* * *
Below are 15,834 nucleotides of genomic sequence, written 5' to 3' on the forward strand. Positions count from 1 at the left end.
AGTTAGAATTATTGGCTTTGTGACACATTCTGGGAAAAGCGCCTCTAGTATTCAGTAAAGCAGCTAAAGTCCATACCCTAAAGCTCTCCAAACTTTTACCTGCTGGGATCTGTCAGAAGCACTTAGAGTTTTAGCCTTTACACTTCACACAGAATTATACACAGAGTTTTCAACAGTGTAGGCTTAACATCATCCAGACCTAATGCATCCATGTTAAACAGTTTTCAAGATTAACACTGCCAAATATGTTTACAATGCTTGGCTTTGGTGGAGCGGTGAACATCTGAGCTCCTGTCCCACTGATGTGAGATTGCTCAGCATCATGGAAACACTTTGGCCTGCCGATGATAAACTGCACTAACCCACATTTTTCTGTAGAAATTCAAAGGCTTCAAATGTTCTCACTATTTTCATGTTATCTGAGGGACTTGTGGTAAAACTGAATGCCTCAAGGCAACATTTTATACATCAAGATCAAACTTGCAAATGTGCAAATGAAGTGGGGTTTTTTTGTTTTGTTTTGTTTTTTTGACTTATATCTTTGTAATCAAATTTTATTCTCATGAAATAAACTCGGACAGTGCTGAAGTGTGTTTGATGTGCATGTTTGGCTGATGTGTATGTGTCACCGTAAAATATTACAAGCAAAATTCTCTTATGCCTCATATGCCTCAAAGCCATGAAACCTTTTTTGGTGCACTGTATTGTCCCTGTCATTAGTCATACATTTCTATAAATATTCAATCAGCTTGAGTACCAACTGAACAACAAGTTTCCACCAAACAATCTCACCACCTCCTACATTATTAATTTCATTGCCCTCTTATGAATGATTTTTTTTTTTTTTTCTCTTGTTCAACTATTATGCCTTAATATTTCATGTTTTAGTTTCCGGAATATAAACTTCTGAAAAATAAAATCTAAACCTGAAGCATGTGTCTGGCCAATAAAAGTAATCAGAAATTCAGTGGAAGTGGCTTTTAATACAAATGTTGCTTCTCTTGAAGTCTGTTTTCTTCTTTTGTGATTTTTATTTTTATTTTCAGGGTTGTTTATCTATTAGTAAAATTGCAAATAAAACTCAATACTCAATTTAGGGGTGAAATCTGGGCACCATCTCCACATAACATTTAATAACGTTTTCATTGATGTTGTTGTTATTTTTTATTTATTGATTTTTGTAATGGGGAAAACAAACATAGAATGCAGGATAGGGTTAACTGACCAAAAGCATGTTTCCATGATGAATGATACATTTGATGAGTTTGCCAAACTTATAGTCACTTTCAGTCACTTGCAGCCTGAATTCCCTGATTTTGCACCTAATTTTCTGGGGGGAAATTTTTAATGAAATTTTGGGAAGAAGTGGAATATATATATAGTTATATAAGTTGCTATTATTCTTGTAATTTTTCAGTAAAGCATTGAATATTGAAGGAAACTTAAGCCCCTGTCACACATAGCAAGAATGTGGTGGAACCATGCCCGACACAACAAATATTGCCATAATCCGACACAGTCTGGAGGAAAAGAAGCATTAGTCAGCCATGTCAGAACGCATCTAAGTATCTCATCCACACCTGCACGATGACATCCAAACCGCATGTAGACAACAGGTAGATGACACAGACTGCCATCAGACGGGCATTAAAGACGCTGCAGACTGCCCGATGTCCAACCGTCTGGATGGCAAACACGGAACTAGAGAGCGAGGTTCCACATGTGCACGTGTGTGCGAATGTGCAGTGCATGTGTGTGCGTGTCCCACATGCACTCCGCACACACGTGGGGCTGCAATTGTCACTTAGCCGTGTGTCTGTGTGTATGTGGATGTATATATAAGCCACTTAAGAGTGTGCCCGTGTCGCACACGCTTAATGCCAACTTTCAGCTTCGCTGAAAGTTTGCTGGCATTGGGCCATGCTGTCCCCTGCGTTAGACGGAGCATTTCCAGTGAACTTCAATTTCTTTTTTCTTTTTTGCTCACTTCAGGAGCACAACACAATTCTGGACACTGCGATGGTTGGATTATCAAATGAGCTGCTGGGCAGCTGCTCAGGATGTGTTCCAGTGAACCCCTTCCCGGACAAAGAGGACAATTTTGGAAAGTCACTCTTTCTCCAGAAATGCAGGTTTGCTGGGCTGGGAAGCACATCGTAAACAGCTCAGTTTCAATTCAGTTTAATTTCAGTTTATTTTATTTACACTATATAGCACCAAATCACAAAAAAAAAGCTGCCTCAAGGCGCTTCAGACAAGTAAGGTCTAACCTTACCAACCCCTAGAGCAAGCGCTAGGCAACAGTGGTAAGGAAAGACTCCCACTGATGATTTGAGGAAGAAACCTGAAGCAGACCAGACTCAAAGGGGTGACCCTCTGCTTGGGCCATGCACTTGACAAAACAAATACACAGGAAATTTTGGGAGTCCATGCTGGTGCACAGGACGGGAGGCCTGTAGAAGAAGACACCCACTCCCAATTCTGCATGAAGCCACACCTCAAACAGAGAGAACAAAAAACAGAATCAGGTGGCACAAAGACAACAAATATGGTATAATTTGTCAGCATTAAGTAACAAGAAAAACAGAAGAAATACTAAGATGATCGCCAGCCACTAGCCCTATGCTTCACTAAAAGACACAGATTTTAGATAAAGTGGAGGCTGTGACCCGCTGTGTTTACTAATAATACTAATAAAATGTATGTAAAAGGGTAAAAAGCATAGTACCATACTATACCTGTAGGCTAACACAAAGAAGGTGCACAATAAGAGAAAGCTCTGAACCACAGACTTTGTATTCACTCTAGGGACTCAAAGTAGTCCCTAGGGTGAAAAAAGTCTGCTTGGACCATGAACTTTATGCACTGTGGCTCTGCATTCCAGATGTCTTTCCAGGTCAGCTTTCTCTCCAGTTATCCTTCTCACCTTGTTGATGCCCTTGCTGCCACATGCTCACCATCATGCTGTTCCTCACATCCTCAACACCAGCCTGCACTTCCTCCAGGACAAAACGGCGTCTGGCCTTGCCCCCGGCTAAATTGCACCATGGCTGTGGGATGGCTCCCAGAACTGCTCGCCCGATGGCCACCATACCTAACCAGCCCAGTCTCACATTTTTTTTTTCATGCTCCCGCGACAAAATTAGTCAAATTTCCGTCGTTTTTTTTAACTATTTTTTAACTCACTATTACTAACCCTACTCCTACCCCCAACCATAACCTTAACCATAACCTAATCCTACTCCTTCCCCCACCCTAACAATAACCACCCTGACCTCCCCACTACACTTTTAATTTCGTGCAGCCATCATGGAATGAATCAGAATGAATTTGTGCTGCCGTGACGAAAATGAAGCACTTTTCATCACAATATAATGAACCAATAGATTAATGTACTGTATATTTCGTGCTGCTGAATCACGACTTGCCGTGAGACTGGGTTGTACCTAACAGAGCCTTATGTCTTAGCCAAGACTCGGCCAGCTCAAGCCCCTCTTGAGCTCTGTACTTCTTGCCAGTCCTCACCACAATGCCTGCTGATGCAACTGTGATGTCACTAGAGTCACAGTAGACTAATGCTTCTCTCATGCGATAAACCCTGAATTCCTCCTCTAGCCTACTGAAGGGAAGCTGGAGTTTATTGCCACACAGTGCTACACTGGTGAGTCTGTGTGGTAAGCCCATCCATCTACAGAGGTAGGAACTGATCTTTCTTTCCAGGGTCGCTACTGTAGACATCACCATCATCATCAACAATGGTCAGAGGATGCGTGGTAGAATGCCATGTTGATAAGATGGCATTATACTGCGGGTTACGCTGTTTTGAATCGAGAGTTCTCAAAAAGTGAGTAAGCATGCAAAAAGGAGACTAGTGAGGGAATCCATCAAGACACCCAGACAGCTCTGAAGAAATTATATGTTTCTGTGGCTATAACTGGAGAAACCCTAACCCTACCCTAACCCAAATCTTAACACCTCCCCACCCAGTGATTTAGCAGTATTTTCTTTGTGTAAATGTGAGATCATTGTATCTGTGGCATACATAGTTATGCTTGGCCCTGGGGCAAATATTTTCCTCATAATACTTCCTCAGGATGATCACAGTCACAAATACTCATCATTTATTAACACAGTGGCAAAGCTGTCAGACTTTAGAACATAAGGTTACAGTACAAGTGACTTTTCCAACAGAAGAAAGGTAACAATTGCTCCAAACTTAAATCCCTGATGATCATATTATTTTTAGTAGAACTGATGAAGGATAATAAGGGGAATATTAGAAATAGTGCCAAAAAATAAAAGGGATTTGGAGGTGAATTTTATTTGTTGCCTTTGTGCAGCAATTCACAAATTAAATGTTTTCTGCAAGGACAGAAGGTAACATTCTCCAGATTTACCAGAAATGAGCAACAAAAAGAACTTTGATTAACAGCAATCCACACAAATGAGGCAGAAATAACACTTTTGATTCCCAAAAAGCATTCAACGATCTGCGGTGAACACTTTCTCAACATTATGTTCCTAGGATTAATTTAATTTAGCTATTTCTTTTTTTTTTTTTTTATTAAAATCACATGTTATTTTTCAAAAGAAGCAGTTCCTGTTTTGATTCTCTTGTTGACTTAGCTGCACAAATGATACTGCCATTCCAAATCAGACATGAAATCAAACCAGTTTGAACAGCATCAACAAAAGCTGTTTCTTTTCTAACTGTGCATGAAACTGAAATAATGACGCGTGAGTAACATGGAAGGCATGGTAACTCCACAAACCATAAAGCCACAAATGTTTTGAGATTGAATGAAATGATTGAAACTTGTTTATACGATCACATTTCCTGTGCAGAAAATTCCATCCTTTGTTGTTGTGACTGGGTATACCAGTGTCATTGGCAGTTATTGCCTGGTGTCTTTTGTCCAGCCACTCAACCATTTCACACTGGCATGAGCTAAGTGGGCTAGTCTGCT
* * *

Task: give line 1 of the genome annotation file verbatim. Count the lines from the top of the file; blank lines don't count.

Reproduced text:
Below are 15,834 nucleotides of genomic sequence, written 5' to 3' on the forward strand. Positions count from 1 at the left end.